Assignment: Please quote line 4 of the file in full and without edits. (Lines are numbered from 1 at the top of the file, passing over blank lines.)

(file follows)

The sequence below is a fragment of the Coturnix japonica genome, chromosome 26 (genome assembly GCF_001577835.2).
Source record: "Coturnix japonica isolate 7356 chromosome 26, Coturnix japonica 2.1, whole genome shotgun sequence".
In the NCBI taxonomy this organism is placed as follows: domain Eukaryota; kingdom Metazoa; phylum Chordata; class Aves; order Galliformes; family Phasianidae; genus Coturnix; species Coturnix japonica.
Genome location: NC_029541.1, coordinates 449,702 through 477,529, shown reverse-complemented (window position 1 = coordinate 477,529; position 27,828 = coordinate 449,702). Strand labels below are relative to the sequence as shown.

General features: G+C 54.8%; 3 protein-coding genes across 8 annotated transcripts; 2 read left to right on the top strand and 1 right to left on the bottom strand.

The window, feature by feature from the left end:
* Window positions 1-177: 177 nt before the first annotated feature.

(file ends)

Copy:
Genome location: NC_029541.1, coordinates 449,702 through 477,529, shown reverse-complemented (window position 1 = coordinate 477,529; position 27,828 = coordinate 449,702). Strand labels below are relative to the sequence as shown.